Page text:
When the Nazis invaded Holland in 1940, they announced that the Dutch had meekly accepted their fate, and life went on quietly. But under the surface, civilians rose up to fight for freedom with everything they had. Very few had any military or espionage training, but they became one of the most effective Resistances during the Second World War. Corrie Ten Boom may be the best known of these resistance fighters, but stories like hers are found everywhere; they only need to be told.
I stumbled across such a story a year ago, when I picked up an obscure book about WWII which included a diary kept by a teenage boy who fought in the Resistance. Together with four of his schoolfriends, he founded a secret group called SS5 to fight back against the Germans. With no adult support whatsoever, the five young people (Jan, Piet, Charlotte, Hendrik, and Jos) struck back at the German overlords.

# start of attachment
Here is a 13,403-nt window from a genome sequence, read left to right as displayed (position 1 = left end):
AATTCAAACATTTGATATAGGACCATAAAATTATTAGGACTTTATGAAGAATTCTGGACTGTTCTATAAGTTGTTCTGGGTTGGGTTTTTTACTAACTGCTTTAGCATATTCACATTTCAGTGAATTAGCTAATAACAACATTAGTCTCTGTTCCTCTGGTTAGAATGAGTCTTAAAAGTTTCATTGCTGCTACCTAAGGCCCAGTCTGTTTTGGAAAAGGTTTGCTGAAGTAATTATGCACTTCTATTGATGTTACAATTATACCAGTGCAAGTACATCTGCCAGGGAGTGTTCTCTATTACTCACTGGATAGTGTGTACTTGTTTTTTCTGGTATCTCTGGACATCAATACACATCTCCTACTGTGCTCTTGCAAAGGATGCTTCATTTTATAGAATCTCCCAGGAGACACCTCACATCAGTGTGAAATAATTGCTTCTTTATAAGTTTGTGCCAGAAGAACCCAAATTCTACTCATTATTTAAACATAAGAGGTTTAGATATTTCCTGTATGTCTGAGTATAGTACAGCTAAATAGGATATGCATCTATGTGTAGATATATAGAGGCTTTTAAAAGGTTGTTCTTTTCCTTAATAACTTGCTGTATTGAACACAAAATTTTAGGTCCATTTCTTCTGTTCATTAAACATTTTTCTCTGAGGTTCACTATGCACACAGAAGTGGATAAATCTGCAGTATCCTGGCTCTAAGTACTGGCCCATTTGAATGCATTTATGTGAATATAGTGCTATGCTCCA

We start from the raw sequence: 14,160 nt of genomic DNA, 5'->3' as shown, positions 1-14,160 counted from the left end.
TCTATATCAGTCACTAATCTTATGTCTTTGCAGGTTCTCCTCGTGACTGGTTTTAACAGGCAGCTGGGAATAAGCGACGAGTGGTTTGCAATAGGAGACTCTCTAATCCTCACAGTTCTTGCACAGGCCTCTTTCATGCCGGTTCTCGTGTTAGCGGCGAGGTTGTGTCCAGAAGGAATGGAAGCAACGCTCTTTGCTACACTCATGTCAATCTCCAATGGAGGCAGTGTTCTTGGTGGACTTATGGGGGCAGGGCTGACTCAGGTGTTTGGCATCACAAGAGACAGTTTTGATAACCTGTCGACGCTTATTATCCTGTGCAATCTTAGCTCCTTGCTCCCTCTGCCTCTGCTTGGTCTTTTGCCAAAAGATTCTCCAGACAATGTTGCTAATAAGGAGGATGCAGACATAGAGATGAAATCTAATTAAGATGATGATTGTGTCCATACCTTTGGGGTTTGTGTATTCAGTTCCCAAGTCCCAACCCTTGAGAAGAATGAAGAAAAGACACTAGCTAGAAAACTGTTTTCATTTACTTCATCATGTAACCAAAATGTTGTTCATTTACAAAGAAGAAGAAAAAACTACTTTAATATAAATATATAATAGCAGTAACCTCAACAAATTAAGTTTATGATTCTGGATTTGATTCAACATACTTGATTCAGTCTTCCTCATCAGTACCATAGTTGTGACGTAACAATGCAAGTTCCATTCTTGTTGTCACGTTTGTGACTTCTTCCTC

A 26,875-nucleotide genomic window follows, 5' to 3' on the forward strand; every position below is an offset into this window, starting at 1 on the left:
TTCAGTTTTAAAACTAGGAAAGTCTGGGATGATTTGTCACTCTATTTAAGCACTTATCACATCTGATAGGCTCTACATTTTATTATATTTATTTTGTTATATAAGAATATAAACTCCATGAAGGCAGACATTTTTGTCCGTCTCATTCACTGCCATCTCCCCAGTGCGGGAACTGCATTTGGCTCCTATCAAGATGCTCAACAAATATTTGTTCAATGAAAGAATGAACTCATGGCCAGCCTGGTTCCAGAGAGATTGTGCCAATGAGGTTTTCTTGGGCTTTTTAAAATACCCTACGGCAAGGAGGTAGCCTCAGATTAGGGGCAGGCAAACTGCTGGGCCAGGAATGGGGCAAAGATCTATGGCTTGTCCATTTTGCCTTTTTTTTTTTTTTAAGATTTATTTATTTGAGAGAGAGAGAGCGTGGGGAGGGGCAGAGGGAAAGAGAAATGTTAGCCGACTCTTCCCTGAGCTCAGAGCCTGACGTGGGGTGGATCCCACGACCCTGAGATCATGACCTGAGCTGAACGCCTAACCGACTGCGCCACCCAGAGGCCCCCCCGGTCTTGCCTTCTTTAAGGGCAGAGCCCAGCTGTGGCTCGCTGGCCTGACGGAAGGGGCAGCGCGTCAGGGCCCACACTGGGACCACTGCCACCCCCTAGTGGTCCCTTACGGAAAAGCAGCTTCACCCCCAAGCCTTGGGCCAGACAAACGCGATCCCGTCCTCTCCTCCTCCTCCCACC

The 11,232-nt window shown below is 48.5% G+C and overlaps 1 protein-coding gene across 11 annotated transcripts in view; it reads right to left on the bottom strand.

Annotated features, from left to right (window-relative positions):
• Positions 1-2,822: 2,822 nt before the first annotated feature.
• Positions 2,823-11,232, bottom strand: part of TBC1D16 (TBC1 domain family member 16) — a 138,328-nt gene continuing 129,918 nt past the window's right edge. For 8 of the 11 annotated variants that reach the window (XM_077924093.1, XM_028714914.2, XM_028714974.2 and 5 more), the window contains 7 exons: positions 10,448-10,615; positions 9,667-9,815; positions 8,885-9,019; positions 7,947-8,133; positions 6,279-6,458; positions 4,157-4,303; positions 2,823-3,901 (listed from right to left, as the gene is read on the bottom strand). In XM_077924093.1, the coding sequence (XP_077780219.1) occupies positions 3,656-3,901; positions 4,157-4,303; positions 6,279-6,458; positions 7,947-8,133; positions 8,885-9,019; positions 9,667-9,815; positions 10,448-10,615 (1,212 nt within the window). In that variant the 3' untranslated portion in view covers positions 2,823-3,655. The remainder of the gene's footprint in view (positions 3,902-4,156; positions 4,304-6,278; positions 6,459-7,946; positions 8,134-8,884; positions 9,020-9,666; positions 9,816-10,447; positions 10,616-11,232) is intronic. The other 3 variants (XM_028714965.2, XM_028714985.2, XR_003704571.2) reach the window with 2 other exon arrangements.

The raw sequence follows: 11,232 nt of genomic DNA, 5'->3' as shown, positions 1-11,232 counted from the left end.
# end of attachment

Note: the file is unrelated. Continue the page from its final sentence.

At first it was small things, clever ways for civilians to show support for the exiled Dutch government; switching street signs so German convoys ended up in canals; carrying messages from forbidden radios.
Then a local farmer, who also happened to be a major part of the Resistance, recruited them. Overnight, they started smuggling food, exploding German warehouses, and convoying Jews and others at risk to safety. Charlotte went to work at the Nazi headquarters, spying for the entire Resistance. They weren't allowed to tell their parents, and they were responsible for the lives of thousands of people. Every day they expected betrayal; they could trust no one.
The journal is painful reading, as you sense the pain of these five young people, who end up losing friends and family. They are constantly placed in horrible moral quandries, as they have to choose between equally ghastly possibilites. Yet, it's incredibly powerful as the children mature and gradually understand what's really important in life.
My current WIP is the novelization of Jan' diary. I'm honored and a more than a little afraid to tell this story. It's by far the most difficult I've ever done: not only because it's true, but because the emotions and conflicts are overwhelming. But as usual, the lure of a challenge is proving too strong! I only hope the novel holds the qualities of the diary itself!